The 2014 Gathering of Potawatomi Nations took place in the woods of western Michigan, home to the Gun Lake Potawatomi Tribe. Located near the Canadian and United States border, its cool summers were the exact opposite of what CPN member and University of Texas A&M-Kingsville student Caleb Lee is used to. Lee, a Bourassa family member, is a resident of southern Texas where he has lived his whole life. He made the cross country trip to this year’s Gathering to embrace his culture and continue to work on his undergraduate thesis which examines the relation between Native American talking circles and the judicial system.
The resident of the small town of Bishop, Texas is pursuing a degree in criminology, ultimately in pursuit of his ultimate goal of becoming a game warden.
“My mentor and one of my professors, Dr. Stan Hodges, is a Native American himself and suggested I look into how talking circles in the Native American community solve disputes similar to how our modern day judicial system does,” said Lee. “Once I looked into it I knew that I wanted to do my thesis over this topic since it would also help me connect with my heritage.”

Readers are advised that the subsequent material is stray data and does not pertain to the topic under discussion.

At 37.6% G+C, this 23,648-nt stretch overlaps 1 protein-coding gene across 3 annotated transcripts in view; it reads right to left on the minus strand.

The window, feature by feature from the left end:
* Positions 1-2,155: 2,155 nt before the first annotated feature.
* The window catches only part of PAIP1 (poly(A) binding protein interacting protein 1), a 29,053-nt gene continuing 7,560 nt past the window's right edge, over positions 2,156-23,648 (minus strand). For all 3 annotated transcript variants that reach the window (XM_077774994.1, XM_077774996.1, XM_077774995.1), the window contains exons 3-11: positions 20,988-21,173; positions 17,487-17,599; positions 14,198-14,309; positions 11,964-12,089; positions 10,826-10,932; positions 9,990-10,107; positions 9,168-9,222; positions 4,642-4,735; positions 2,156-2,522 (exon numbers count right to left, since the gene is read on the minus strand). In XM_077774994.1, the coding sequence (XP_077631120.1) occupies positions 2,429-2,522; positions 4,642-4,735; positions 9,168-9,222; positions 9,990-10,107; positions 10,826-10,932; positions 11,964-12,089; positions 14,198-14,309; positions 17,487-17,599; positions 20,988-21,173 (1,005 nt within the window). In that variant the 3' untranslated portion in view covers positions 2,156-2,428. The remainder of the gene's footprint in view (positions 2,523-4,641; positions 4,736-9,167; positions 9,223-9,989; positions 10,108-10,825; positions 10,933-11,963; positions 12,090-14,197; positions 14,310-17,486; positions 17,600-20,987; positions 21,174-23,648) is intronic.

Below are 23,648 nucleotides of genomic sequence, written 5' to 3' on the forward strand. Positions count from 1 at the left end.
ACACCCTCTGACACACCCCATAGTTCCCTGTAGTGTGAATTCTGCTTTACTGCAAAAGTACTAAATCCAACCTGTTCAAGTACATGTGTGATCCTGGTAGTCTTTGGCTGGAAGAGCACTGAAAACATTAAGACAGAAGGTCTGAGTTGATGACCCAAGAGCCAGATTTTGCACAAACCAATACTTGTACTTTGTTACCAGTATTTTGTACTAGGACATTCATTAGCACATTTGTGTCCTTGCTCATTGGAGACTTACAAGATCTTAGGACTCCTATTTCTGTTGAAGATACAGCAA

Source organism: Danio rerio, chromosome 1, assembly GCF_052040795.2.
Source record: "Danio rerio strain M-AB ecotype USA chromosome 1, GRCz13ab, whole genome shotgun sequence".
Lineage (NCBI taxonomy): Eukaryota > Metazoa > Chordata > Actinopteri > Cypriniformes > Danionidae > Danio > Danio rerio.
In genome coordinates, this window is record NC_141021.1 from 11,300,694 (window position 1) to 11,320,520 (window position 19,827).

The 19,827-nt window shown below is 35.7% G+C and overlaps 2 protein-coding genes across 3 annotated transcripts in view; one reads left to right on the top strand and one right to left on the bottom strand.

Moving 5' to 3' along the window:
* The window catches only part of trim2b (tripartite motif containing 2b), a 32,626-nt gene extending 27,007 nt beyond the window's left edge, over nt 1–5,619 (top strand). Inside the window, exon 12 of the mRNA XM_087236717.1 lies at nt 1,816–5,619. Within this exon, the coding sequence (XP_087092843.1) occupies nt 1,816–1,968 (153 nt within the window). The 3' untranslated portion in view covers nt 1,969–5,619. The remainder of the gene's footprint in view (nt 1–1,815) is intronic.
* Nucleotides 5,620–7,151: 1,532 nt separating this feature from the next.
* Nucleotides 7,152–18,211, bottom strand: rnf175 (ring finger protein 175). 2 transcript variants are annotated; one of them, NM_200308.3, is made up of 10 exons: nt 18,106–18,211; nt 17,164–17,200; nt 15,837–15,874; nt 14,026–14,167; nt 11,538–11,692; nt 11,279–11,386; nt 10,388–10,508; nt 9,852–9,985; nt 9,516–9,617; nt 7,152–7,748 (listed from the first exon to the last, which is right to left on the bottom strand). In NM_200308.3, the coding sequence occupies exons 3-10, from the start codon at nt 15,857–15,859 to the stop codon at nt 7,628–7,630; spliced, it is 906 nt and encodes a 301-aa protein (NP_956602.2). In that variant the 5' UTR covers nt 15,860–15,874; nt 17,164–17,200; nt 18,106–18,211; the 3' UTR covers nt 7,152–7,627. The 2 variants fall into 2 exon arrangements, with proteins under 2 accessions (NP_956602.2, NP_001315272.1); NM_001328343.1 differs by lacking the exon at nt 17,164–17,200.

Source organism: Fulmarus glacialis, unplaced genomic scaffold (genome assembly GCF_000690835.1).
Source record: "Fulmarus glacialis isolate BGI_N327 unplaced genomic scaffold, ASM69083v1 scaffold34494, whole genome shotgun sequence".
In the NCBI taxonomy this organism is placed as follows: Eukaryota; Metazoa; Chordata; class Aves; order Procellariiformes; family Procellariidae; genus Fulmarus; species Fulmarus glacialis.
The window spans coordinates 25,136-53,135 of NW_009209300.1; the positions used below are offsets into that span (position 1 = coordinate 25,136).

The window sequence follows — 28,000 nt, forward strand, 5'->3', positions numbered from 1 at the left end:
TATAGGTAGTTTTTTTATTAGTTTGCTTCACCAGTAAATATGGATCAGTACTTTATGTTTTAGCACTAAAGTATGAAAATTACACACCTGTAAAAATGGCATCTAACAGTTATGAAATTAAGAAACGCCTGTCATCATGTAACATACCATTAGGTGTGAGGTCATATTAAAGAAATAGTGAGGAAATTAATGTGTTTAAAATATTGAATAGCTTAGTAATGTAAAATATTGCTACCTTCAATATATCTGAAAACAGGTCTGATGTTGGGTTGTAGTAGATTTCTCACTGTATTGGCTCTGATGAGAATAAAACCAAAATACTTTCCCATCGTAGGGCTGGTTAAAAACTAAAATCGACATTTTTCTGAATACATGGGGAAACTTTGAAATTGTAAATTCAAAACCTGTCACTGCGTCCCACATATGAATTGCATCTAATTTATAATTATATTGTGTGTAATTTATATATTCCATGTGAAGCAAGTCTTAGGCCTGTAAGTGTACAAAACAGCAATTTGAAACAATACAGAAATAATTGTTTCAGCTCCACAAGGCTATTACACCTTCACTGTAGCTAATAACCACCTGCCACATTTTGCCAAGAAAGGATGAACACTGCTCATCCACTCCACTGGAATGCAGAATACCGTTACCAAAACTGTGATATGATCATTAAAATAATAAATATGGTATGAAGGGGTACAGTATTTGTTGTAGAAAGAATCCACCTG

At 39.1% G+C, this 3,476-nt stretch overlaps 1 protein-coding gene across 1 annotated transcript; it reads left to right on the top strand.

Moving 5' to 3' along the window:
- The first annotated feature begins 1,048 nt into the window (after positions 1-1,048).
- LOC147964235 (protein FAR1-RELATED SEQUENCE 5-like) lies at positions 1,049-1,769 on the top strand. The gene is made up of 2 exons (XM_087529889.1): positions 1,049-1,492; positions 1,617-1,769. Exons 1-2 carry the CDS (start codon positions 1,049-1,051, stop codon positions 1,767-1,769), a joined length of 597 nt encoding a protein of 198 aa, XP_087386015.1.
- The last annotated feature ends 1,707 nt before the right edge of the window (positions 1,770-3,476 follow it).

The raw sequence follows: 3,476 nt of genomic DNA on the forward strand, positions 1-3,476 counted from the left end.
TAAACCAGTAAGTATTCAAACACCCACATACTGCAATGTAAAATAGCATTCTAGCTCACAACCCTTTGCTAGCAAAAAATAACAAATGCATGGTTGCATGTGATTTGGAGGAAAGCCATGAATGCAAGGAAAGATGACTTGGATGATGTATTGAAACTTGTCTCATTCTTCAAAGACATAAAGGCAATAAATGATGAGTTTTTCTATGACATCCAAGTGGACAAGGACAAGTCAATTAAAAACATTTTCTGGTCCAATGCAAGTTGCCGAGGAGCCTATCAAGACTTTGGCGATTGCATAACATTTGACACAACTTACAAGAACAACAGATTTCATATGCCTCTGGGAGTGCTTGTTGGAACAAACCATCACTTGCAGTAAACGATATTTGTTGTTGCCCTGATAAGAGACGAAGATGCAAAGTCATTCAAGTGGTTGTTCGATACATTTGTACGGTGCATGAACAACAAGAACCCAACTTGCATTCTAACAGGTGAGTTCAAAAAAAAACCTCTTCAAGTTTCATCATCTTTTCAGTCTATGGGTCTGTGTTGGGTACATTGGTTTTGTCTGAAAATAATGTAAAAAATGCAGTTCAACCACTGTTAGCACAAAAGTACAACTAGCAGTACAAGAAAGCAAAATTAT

Lee developed a questionnaire for respondents that will provide information to feed into his research for his final thesis.
“I’ve got a lot of good information and so many people are willing to help,” said Lee. “However, I have found that quite a bit of people I’ve given the survey to have never even heard of a talking circle or know little about them. I hope interacting with everyone on this topic can open their eyes a little on this method of social communication that is still being practiced today.”
“Being at the Gathering I’ve learned a lot and have enjoyed interacting with the other tribes and getting their opinions on talking circles besides CPN members,” said Lee. “The experience has been wonderful and I’m really grateful to have this opportunity of doing something beneficial for my Tribe.”